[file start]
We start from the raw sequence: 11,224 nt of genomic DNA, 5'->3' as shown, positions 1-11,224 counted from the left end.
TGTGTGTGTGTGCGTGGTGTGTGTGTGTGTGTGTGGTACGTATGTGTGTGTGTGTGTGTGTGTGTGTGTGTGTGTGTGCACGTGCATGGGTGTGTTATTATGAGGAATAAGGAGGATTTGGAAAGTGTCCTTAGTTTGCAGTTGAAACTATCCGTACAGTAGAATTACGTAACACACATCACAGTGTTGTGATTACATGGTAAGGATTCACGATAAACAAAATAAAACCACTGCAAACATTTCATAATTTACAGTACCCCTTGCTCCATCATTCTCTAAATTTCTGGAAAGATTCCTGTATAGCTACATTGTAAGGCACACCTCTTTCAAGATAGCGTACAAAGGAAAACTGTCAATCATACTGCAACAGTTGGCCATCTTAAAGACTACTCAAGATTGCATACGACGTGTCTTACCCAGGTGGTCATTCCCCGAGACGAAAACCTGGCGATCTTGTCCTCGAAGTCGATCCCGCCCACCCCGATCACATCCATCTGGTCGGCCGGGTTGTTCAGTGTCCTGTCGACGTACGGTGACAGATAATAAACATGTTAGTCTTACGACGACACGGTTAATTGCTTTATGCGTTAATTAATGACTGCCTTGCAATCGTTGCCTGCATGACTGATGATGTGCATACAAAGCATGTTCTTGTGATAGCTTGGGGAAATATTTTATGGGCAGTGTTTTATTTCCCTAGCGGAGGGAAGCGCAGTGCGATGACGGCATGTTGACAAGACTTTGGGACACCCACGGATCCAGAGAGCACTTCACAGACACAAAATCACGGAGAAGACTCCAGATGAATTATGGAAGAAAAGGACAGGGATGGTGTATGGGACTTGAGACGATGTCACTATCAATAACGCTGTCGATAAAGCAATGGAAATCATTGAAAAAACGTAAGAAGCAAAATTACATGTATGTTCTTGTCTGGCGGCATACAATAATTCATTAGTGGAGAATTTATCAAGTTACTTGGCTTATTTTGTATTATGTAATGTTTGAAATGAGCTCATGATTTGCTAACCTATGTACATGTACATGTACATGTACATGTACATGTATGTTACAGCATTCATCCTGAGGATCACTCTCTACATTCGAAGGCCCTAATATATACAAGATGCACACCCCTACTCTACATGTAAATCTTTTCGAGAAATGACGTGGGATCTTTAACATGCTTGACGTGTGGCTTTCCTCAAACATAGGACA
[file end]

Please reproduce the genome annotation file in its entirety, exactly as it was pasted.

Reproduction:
We start from the raw sequence: 11,224 nt of genomic DNA, 5'->3' as shown, positions 1-11,224 counted from the left end.
TGTGTGTGTGTGCGTGGTGTGTGTGTGTGTGTGTGGTACGTATGTGTGTGTGTGTGTGTGTGTGTGTGTGTGTGTGTGCACGTGCATGGGTGTGTTATTATGAGGAATAAGGAGGATTTGGAAAGTGTCCTTAGTTTGCAGTTGAAACTATCCGTACAGTAGAATTACGTAACACACATCACAGTGTTGTGATTACATGGTAAGGATTCACGATAAACAAAATAAAACCACTGCAAACATTTCATAATTTACAGTACCCCTTGCTCCATCATTCTCTAAATTTCTGGAAAGATTCCTGTATAGCTACATTGTAAGGCACACCTCTTTCAAGATAGCGTACAAAGGAAAACTGTCAATCATACTGCAACAGTTGGCCATCTTAAAGACTACTCAAGATTGCATACGACGTGTCTTACCCAGGTGGTCATTCCCCGAGACGAAAACCTGGCGATCTTGTCCTCGAAGTCGATCCCGCCCACCCCGATCACATCCATCTGGTCGGCCGGGTTGTTCAGTGTCCTGTCGACGTACGGTGACAGATAATAAACATGTTAGTCTTACGACGACACGGTTAATTGCTTTATGCGTTAATTAATGACTGCCTTGCAATCGTTGCCTGCATGACTGATGATGTGCATACAAAGCATGTTCTTGTGATAGCTTGGGGAAATATTTTATGGGCAGTGTTTTATTTCCCTAGCGGAGGGAAGCGCAGTGCGATGACGGCATGTTGACAAGACTTTGGGACACCCACGGATCCAGAGAGCACTTCACAGACACAAAATCACGGAGAAGACTCCAGATGAATTATGGAAGAAAAGGACAGGGATGGTGTATGGGACTTGAGACGATGTCACTATCAATAACGCTGTCGATAAAGCAATGGAAATCATTGAAAAAACGTAAGAAGCAAAATTACATGTATGTTCTTGTCTGGCGGCATACAATAATTCATTAGTGGAGAATTTATCAAGTTACTTGGCTTATTTTGTATTATGTAATGTTTGAAATGAGCTCATGATTTGCTAACCTATGTACATGTACATGTACATGTACATGTACATGTATGTTACAGCATTCATCCTGAGGATCACTCTCTACATTCGAAGGCCCTAATATATACAAGATGCACACCCCTACTCTACATGTAAATCTTTTCGAGAAATGACGTGGGATCTTTAACATGCTTGACGTGTGGCTTTCCTCAAACATAGGACA